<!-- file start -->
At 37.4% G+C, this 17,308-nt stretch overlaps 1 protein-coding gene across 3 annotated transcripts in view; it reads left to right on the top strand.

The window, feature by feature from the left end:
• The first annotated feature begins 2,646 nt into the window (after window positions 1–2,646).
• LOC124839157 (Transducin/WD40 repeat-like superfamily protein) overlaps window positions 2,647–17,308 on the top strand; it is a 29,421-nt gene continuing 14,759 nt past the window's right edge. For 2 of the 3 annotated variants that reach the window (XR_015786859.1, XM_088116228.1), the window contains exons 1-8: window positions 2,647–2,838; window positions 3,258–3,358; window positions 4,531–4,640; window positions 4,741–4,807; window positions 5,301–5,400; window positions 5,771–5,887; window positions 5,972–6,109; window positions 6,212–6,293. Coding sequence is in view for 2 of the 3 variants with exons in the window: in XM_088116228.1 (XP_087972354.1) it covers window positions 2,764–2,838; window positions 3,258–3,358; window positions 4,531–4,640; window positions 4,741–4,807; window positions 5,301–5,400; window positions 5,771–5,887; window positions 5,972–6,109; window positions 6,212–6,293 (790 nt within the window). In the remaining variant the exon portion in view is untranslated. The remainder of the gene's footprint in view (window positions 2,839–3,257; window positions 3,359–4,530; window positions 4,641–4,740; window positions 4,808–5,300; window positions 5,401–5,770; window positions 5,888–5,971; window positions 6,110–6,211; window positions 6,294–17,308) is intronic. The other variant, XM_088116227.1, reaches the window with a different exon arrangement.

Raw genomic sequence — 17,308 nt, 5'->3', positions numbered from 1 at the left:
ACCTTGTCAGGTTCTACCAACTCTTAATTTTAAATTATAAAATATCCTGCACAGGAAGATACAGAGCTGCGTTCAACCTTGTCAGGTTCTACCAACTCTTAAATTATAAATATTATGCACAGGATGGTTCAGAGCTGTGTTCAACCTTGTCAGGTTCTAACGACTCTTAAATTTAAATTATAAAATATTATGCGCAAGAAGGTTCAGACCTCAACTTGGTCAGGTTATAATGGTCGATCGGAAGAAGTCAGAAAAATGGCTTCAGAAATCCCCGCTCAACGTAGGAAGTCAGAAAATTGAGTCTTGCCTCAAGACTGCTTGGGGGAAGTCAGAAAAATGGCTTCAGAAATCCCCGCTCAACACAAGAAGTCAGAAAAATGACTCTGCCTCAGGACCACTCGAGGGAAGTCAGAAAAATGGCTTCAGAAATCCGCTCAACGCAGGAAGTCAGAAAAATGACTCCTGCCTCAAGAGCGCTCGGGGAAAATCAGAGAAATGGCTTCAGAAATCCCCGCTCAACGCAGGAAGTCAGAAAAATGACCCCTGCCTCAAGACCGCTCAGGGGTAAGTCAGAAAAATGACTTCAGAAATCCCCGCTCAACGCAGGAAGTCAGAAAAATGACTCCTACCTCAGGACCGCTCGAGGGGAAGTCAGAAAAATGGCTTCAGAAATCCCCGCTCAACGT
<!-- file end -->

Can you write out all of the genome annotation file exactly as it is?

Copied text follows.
At 37.4% G+C, this 17,308-nt stretch overlaps 1 protein-coding gene across 3 annotated transcripts in view; it reads left to right on the top strand.

The window, feature by feature from the left end:
• The first annotated feature begins 2,646 nt into the window (after window positions 1–2,646).
• LOC124839157 (Transducin/WD40 repeat-like superfamily protein) overlaps window positions 2,647–17,308 on the top strand; it is a 29,421-nt gene continuing 14,759 nt past the window's right edge. For 2 of the 3 annotated variants that reach the window (XR_015786859.1, XM_088116228.1), the window contains exons 1-8: window positions 2,647–2,838; window positions 3,258–3,358; window positions 4,531–4,640; window positions 4,741–4,807; window positions 5,301–5,400; window positions 5,771–5,887; window positions 5,972–6,109; window positions 6,212–6,293. Coding sequence is in view for 2 of the 3 variants with exons in the window: in XM_088116228.1 (XP_087972354.1) it covers window positions 2,764–2,838; window positions 3,258–3,358; window positions 4,531–4,640; window positions 4,741–4,807; window positions 5,301–5,400; window positions 5,771–5,887; window positions 5,972–6,109; window positions 6,212–6,293 (790 nt within the window). In the remaining variant the exon portion in view is untranslated. The remainder of the gene's footprint in view (window positions 2,839–3,257; window positions 3,359–4,530; window positions 4,641–4,740; window positions 4,808–5,300; window positions 5,401–5,770; window positions 5,888–5,971; window positions 6,110–6,211; window positions 6,294–17,308) is intronic. The other variant, XM_088116227.1, reaches the window with a different exon arrangement.

Raw genomic sequence — 17,308 nt, 5'->3', positions numbered from 1 at the left:
ACCTTGTCAGGTTCTACCAACTCTTAATTTTAAATTATAAAATATCCTGCACAGGAAGATACAGAGCTGCGTTCAACCTTGTCAGGTTCTACCAACTCTTAAATTATAAATATTATGCACAGGATGGTTCAGAGCTGTGTTCAACCTTGTCAGGTTCTAACGACTCTTAAATTTAAATTATAAAATATTATGCGCAAGAAGGTTCAGACCTCAACTTGGTCAGGTTATAATGGTCGATCGGAAGAAGTCAGAAAAATGGCTTCAGAAATCCCCGCTCAACGTAGGAAGTCAGAAAATTGAGTCTTGCCTCAAGACTGCTTGGGGGAAGTCAGAAAAATGGCTTCAGAAATCCCCGCTCAACACAAGAAGTCAGAAAAATGACTCTGCCTCAGGACCACTCGAGGGAAGTCAGAAAAATGGCTTCAGAAATCCGCTCAACGCAGGAAGTCAGAAAAATGACTCCTGCCTCAAGAGCGCTCGGGGAAAATCAGAGAAATGGCTTCAGAAATCCCCGCTCAACGCAGGAAGTCAGAAAAATGACCCCTGCCTCAAGACCGCTCAGGGGTAAGTCAGAAAAATGACTTCAGAAATCCCCGCTCAACGCAGGAAGTCAGAAAAATGACTCCTACCTCAGGACCGCTCGAGGGGAAGTCAGAAAAATGGCTTCAGAAATCCCCGCTCAACGT